The Baldwin Public Library is looking into whether certain — or all — fines on items returned past their due dates should be eliminated, a step taken by other library systems across the country in recent years.
“We’re interested in it,” Library Director Elizabeth Olesh said in an interview. “It’s something that some libraries are thinking about, the elimination of fines, at the very least for children. Some libraries are thinking about eliminating it altogether.”
No such policy has been proposed or voted on by the Baldwin library’s board of trustees, though members have offered support to the idea of changing the system’s late-fee policy at prior board meetings, most recently at its June 27 meeting.
Other libraries across the country have already implemented policies ranging from not fining people under 21, as is the case in Los Angeles, to getting rid of fines entirely, as the Columbus, Ohio, Metropolitan Library has done. Many that have adopted such policies have seen circulation figures rise by double-digit percentages, according to published reports.
Baldwin library trustees said at a meeting in January that there are several reasons why doing away with fines would be a good idea, according to the board’s minutes. Board President Joseph Carroll said it “would save a lot of aggravation at the circulation desk if no fines were charged.” Olesh added that it would also spare her and then Assistant Director Joan Morris from dealing with unhappy patrons.
In December, library trustees asked Olesh to look into the matter and possibly create a policy for them to consider. Olesh added that people, especially children, are often embarrassed to come back to a library if there are fees on their cards. “We don’t want children to feel like they can’t come back here,” she said. “Sometimes people just can’t afford to pay it.”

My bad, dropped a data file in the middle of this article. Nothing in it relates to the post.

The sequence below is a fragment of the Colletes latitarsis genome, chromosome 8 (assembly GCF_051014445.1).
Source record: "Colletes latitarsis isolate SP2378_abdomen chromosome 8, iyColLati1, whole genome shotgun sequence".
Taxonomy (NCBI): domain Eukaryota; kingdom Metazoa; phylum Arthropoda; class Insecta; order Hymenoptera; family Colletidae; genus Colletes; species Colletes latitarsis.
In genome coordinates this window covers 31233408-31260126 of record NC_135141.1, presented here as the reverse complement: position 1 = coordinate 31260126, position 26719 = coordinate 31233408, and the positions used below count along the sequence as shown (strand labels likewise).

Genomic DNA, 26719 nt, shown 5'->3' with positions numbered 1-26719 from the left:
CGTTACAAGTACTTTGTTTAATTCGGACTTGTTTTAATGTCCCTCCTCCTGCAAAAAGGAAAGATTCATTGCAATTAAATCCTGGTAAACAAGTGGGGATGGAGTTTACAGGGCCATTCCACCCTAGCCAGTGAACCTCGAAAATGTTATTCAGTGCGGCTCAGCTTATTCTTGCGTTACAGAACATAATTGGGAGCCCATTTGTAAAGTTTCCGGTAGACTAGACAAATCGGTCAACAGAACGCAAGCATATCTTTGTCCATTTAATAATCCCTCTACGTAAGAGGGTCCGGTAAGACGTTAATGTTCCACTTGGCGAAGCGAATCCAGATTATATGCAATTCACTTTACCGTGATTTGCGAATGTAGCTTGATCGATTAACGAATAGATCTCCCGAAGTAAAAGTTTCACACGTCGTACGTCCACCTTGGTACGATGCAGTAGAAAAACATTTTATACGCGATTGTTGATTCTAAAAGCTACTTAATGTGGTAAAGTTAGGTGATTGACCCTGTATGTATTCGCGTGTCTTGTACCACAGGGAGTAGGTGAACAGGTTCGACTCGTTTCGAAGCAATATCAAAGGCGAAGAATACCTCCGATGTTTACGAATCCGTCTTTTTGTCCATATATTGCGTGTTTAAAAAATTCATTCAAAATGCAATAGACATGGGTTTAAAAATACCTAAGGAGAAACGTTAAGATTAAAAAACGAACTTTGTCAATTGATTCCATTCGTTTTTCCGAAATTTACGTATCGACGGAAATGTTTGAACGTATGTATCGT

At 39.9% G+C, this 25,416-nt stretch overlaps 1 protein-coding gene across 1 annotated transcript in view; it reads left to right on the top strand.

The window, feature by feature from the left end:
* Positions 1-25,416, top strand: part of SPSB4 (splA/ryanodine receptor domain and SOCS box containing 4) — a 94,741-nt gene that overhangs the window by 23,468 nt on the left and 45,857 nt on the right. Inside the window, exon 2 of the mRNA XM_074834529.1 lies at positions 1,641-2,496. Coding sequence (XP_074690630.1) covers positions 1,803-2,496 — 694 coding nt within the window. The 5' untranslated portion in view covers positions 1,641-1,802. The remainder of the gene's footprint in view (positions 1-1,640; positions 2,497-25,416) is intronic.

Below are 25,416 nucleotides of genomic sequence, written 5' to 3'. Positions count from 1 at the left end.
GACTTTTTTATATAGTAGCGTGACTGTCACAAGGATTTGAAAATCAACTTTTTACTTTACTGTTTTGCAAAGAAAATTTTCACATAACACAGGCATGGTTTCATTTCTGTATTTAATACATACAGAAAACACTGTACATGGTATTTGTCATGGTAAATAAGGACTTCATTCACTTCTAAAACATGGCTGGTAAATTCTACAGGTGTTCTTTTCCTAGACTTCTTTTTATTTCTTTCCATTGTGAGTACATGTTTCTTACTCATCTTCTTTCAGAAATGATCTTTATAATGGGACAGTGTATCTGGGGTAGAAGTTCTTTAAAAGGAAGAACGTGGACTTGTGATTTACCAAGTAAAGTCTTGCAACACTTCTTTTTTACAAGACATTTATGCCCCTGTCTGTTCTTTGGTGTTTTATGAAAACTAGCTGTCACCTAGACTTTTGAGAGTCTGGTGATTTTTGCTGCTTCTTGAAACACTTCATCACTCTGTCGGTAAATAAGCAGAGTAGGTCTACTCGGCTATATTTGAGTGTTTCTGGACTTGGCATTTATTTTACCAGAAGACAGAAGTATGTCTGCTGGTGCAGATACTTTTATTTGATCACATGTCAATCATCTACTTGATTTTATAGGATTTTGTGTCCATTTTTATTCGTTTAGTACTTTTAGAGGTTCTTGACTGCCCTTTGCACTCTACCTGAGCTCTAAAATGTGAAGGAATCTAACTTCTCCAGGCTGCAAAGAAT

She added that library systems that no longer have fines still see materials returned either by or shortly after the due date.
One of the negatives of implementing such a policy would be a decrease in the library system’s revenue. “Fines do represent a source of income for us,” Olesh said. “And with the tax cap, that makes it even harder for us to raise money.”
But, the director added, the amount of money brought in by fines is on a downward trend anyway. Olesh said that about $20,000 in fines had been accrued as of May for the 2017-18 fiscal year, which ended on June 30. According to library budget documents, officials had anticipated $29,900 in fees for 2017-18. They are anticipating $26,000 in 2018-19.
One of the reasons for the dip in fines at Baldwin is the rise in popularity of electronic and audio books, which do not have to be physically returned to the library.
“When you check those out, you’re just locked out of it at the due date, so there is no late fine,” Olesh explained. “The more popular those become, the less fines that are going to be paid.”
Still, the library will need to bring in extra revenue. Olesh said one possibility would be to make the Baldwin library a passport acceptance facility, where people could fill out applications to renew or get new passports. “We are permitted to charge an execution fee for that,” the director said, adding that it would allow the system to offset the loss in revenue without having to create another punitive charge. “If that becomes a popular service, that could be one way we replace the money lost with the fines.”
Olesh said it could be a few months before the board votes on the matter, noting, “This is a process.”